2 Tax Free Savings Accounts – Best Ways To Fund Your Child’s Education

When it is time for your children to go to college, they will need a lot of money. The cost of education is rising year by year, a factor that makes it very difficult for you to fund your child’s education. But you can easily give your child a college education if you make the necessary financial preparations for it when your child is very young. You can do so by starting an educational fund and letting it grow. The best solution for you is a tax free savings account for your child’s college education.

1. 529 Account

You can use any of the several tax free savings accounts available to raise a fund for your child’s education. The 529 account is immensely popular.

You have to pay taxes for the money you deposit in a 529 account. But you don’t have to pay annual taxes on the interest, and you are not taxed for the money you withdraw from a 529 account on condition that you use it only to meet your child’s educational expenses such as books, tuitions, accomodation, and so on.

In a 529 account, the maximum annual amount you can deposit is $200,000. You need a money manager to handle the funds you contribute to a 529 account. The biggest advantage of this plan is that the money in the 529 plan is the property of the owner of the account. If the parents of the kid set up this account, the kid stands a better chance of getting the required financial help.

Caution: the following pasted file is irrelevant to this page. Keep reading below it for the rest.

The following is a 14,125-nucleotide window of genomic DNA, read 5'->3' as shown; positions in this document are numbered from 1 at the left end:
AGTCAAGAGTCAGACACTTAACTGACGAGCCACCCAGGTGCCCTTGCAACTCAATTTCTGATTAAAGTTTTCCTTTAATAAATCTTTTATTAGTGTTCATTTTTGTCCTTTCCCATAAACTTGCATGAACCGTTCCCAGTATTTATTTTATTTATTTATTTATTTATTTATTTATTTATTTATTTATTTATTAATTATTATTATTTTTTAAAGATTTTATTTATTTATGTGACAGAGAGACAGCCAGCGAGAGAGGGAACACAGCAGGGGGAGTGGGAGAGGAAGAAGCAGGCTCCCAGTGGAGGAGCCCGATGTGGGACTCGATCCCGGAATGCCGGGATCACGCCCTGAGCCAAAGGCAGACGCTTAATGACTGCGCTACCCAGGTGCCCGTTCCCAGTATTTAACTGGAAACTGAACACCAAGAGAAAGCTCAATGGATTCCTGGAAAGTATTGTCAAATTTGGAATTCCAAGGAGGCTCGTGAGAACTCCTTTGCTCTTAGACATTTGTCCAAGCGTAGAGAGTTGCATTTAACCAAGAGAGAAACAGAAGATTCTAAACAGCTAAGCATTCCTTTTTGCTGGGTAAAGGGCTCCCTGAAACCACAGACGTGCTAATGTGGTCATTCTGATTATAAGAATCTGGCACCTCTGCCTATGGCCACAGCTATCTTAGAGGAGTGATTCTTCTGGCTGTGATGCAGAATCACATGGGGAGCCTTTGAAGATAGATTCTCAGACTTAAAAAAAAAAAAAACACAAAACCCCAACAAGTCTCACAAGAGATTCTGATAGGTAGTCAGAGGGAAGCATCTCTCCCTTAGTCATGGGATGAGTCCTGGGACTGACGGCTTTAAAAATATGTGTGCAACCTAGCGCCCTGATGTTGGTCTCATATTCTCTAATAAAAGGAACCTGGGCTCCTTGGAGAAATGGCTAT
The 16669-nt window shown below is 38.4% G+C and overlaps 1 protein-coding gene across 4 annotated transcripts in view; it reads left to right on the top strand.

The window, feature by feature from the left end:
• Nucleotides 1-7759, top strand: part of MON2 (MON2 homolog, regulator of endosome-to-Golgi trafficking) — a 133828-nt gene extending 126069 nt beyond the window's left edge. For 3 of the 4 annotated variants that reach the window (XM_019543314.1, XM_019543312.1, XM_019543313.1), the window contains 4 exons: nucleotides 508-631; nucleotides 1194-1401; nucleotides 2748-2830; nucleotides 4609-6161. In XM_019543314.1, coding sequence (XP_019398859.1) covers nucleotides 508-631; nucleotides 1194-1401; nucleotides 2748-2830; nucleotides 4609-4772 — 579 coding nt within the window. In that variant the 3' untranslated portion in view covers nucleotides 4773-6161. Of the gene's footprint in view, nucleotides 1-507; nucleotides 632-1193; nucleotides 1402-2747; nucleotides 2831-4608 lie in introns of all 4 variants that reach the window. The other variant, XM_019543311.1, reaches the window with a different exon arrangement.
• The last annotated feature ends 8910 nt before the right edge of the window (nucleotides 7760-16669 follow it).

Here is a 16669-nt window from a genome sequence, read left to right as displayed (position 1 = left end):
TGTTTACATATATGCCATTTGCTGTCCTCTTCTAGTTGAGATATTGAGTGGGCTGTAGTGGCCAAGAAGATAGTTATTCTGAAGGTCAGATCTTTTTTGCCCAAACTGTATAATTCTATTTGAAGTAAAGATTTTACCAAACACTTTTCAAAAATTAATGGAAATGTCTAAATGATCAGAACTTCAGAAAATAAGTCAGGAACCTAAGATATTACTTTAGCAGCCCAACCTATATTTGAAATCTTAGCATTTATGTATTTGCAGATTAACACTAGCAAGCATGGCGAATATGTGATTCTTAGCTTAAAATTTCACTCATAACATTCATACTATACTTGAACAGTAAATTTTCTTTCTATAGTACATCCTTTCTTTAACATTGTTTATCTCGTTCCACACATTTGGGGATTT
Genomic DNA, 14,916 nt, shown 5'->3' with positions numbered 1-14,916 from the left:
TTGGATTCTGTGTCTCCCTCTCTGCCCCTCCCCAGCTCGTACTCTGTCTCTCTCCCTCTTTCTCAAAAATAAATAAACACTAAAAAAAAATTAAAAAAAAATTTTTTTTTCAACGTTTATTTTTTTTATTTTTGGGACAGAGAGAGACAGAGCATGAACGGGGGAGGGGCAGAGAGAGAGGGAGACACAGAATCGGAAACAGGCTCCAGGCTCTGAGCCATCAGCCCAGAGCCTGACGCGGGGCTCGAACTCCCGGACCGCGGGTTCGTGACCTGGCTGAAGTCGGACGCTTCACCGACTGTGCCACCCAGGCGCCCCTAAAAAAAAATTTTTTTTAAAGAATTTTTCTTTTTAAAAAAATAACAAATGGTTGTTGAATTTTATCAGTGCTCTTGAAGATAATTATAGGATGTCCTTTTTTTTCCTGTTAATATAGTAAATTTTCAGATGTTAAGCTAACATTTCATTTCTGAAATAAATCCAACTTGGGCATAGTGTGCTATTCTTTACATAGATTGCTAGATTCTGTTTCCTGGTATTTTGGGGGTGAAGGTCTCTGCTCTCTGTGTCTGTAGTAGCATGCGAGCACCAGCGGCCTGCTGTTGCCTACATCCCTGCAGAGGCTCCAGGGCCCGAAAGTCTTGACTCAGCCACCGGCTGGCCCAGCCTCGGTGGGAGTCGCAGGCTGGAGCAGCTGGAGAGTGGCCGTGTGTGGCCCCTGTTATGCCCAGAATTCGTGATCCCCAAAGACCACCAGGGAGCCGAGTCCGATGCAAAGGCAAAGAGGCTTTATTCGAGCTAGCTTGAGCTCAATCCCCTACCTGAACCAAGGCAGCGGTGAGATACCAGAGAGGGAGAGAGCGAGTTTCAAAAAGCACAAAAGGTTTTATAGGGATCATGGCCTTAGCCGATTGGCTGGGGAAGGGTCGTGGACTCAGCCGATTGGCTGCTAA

If one of your children is averse to a college education, you could spend that money on another of your children who might long for an education.

2. Coverdell Education Fund

The Coverdell Education Fund is yet another tax free savings account to raise funds for education. Basically, it is the same as the 529 plan, but with a few differences.

The maximum amount you can deposit per year in a Coverdell Fund is only $2000, which won’t be insufficient if you have begun saving for your child’s education very late in life. However, you don’t need a money manager here, and you are in total control of your Coverdell Fund.

The biggest disadvantage is that the Coverdell Fund belongs to the student, which he or she can misuse and therefore, get lesser financial aid. Your child owns the money that you put in a Coverdell account and gains complete control over it once he or she turns 21. Children could misuse this money and spend it on things other than their college education. This won’t happen in a 529 plan.

You are the best person to decide which is the best type of tax free savings account to fund your child’s college education. Education is expensive, and to give your child the best there is, creating a fund at the earliest possible is absolutely necessary.

Abhishek Agarwal
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